What is Psychotherapy and Counselling?

It seems as though the terms “psychotherapy” and “counselling” have become somewhat of a buzzword. We see these words all over social media and in countless articles online. But although these concepts are pretty much everywhere, it’s hard to find a clear-cut definition. Without the knowledge in place, how can we begin to recognise if these services might even help us in the first place?


Psychotherapy and counselling are forms of talking therapies designed to help individuals or couples/families bring about active change.  

What kind of change? That depends on the client and their needs. This can be anything from changing the way you feel or dealing with specific habits to finding new coping skills or understanding recurring patterns in relationships. Talking therapies also work as a supportive space where you can explore anything on your mind and enhance your self-awareness.

  • Help you to understand yourself and/or your relationships
  • Support and give non-judgmental space in difficult times
  • Help to clarify your thoughts and feelings
  • Provide you with the tools to cope with distressing life changes or situations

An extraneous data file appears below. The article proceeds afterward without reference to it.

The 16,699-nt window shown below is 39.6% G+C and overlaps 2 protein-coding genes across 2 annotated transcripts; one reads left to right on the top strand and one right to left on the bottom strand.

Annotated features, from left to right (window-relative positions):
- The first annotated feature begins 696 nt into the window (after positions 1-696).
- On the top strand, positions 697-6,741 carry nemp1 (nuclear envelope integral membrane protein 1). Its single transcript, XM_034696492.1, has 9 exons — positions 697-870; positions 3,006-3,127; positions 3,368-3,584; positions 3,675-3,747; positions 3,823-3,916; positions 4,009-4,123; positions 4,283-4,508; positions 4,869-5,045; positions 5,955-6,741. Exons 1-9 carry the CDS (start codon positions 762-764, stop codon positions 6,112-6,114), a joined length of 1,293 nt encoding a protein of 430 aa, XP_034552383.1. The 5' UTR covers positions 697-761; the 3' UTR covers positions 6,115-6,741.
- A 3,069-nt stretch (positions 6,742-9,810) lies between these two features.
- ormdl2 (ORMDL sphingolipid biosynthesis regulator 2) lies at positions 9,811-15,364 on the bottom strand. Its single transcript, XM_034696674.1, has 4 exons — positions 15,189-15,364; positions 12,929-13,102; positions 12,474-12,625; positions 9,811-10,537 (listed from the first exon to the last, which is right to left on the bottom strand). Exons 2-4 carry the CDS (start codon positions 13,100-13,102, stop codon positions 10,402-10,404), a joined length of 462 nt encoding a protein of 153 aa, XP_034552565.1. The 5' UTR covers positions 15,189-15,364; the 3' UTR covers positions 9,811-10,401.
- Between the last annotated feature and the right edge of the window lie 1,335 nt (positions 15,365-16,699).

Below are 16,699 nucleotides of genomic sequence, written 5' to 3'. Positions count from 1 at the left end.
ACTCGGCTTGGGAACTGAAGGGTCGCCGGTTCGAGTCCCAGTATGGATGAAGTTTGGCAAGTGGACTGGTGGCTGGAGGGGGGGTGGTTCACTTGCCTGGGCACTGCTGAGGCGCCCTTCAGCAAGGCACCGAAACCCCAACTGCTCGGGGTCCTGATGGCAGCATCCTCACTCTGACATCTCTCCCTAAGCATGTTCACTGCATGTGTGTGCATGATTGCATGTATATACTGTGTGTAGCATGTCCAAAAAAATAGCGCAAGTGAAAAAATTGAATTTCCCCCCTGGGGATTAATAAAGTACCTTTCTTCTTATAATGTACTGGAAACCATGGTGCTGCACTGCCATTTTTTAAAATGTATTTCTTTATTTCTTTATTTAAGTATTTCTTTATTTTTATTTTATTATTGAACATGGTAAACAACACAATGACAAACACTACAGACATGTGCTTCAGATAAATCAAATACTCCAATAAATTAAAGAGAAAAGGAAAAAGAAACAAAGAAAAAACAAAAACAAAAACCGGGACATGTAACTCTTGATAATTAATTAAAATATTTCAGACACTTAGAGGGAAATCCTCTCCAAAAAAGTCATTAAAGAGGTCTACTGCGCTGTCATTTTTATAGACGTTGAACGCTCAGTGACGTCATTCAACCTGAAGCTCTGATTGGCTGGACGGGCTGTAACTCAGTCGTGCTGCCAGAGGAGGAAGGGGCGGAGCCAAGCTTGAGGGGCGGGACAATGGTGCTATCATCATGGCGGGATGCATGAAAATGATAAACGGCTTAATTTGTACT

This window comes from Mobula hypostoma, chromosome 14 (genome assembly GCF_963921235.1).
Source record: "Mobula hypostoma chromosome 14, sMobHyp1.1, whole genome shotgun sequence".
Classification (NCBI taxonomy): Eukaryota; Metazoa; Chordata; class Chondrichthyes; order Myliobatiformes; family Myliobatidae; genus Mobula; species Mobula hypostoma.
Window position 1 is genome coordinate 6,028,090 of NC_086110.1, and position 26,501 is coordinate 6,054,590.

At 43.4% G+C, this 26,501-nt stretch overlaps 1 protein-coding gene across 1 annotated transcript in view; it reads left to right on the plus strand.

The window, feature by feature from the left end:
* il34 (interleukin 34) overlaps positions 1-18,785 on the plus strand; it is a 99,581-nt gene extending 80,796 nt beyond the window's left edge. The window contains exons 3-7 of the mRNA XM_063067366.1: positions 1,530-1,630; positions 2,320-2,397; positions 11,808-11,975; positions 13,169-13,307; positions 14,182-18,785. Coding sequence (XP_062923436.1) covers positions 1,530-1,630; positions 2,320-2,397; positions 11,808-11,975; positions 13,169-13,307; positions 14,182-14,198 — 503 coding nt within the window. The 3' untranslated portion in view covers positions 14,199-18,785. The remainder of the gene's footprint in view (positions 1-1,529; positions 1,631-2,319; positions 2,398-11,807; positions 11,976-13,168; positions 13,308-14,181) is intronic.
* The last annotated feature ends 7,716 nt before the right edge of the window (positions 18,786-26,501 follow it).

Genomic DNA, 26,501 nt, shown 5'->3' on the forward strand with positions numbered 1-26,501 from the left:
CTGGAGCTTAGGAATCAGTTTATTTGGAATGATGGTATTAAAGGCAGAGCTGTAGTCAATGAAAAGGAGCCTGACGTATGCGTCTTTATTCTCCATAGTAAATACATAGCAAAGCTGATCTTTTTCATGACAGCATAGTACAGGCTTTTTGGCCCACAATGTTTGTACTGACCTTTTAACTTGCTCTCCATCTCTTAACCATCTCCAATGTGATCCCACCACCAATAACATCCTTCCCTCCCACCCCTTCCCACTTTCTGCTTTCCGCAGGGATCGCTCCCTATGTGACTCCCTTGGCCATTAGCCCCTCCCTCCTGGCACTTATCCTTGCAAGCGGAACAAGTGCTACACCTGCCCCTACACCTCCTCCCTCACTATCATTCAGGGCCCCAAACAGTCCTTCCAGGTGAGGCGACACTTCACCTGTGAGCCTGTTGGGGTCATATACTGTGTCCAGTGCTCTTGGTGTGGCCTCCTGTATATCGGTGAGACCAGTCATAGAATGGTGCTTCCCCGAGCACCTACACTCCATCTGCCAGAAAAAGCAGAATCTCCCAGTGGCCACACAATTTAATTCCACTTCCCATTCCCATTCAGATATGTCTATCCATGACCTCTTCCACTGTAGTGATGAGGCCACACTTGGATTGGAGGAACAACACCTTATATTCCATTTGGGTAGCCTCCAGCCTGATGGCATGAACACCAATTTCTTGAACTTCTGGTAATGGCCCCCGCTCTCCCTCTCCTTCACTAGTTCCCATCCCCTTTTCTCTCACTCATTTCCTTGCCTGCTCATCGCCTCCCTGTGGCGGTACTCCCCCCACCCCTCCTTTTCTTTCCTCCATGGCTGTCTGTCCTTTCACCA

• Help you to identify patterns in your life
  • Make change easier and clearer!
Are psychotherapy and counselling the same thing?

These two are often used interchangeably, but there is a small difference. Psychotherapy is basically more in depth and helps clients deal with more complex patterns, while counselling focuses on specific, short term problems. Therefore, being a psychotherapist usually requires more training and knowledge. Not every counsellor deals with e.g. more chronic issues where you might need to explore a recurring problem. Most psychotherapists, however, provide counselling if they believe it’s more suitable than deeper psychotherapy. Counselling is usually shorter as well.

What don’t psychotherapists do?
  • It’s important to know that they can’t prescribe medication, but can refer you to a doctor if you need antidepressants or other medication.
  • Psychotherapists also don’t provide healthcare guidelines. Let’s say you’re diagnosed with an illness that scares you or confuses you like diabetes. A psychotherapist can support you through the turmoil of a “fresh” diagnosis and the lifestyle you need to adapt but can’t give any advice on the type of medication or any other advice you get from a doctor.

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